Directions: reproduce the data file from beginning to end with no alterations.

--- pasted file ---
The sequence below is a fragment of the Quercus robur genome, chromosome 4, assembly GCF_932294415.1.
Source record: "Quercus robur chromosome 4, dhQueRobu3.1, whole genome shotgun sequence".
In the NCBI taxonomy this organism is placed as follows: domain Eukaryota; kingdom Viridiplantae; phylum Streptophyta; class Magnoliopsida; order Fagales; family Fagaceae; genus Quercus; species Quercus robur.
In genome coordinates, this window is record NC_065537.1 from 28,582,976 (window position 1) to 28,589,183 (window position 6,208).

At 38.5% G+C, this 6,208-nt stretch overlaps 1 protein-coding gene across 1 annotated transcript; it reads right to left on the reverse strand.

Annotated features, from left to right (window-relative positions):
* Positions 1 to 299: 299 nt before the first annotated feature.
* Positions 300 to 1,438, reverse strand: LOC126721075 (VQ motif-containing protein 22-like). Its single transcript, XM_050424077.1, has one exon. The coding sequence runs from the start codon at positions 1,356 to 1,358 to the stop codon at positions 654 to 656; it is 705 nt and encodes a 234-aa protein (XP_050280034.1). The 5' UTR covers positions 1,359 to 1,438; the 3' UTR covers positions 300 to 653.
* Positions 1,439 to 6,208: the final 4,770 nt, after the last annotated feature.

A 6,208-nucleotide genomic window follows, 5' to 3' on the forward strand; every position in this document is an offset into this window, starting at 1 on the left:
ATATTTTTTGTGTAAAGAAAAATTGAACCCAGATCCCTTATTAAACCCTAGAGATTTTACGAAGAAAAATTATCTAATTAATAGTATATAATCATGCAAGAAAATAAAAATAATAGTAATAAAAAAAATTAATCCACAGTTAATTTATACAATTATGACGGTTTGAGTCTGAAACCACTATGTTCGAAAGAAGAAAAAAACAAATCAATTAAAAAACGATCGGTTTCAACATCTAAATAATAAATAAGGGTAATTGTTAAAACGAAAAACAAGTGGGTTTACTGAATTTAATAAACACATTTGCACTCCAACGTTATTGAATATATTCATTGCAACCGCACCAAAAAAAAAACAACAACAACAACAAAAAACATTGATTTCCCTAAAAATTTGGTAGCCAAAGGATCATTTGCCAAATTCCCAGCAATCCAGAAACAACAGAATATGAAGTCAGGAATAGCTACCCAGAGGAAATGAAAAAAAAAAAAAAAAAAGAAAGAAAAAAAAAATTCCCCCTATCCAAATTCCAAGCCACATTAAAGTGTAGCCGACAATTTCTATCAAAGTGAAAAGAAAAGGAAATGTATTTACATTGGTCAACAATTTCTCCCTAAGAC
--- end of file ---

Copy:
The sequence below is a fragment of the Quercus robur genome, chromosome 4, assembly GCF_932294415.1.
Source record: "Quercus robur chromosome 4, dhQueRobu3.1, whole genome shotgun sequence".
In the NCBI taxonomy this organism is placed as follows: domain Eukaryota; kingdom Viridiplantae; phylum Streptophyta; class Magnoliopsida; order Fagales; family Fagaceae; genus Quercus; species Quercus robur.
In genome coordinates, this window is record NC_065537.1 from 28,582,976 (window position 1) to 28,589,183 (window position 6,208).

At 38.5% G+C, this 6,208-nt stretch overlaps 1 protein-coding gene across 1 annotated transcript; it reads right to left on the reverse strand.

Annotated features, from left to right (window-relative positions):
* Positions 1 to 299: 299 nt before the first annotated feature.
* Positions 300 to 1,438, reverse strand: LOC126721075 (VQ motif-containing protein 22-like). Its single transcript, XM_050424077.1, has one exon. The coding sequence runs from the start codon at positions 1,356 to 1,358 to the stop codon at positions 654 to 656; it is 705 nt and encodes a 234-aa protein (XP_050280034.1). The 5' UTR covers positions 1,359 to 1,438; the 3' UTR covers positions 300 to 653.
* Positions 1,439 to 6,208: the final 4,770 nt, after the last annotated feature.

A 6,208-nucleotide genomic window follows, 5' to 3' on the forward strand; every position in this document is an offset into this window, starting at 1 on the left:
ATATTTTTTGTGTAAAGAAAAATTGAACCCAGATCCCTTATTAAACCCTAGAGATTTTACGAAGAAAAATTATCTAATTAATAGTATATAATCATGCAAGAAAATAAAAATAATAGTAATAAAAAAAATTAATCCACAGTTAATTTATACAATTATGACGGTTTGAGTCTGAAACCACTATGTTCGAAAGAAGAAAAAAACAAATCAATTAAAAAACGATCGGTTTCAACATCTAAATAATAAATAAGGGTAATTGTTAAAACGAAAAACAAGTGGGTTTACTGAATTTAATAAACACATTTGCACTCCAACGTTATTGAATATATTCATTGCAACCGCACCAAAAAAAAAACAACAACAACAACAAAAAACATTGATTTCCCTAAAAATTTGGTAGCCAAAGGATCATTTGCCAAATTCCCAGCAATCCAGAAACAACAGAATATGAAGTCAGGAATAGCTACCCAGAGGAAATGAAAAAAAAAAAAAAAAAAGAAAGAAAAAAAAAATTCCCCCTATCCAAATTCCAAGCCACATTAAAGTGTAGCCGACAATTTCTATCAAAGTGAAAAGAAAAGGAAATGTATTTACATTGGTCAACAATTTCTCCCTAAGAC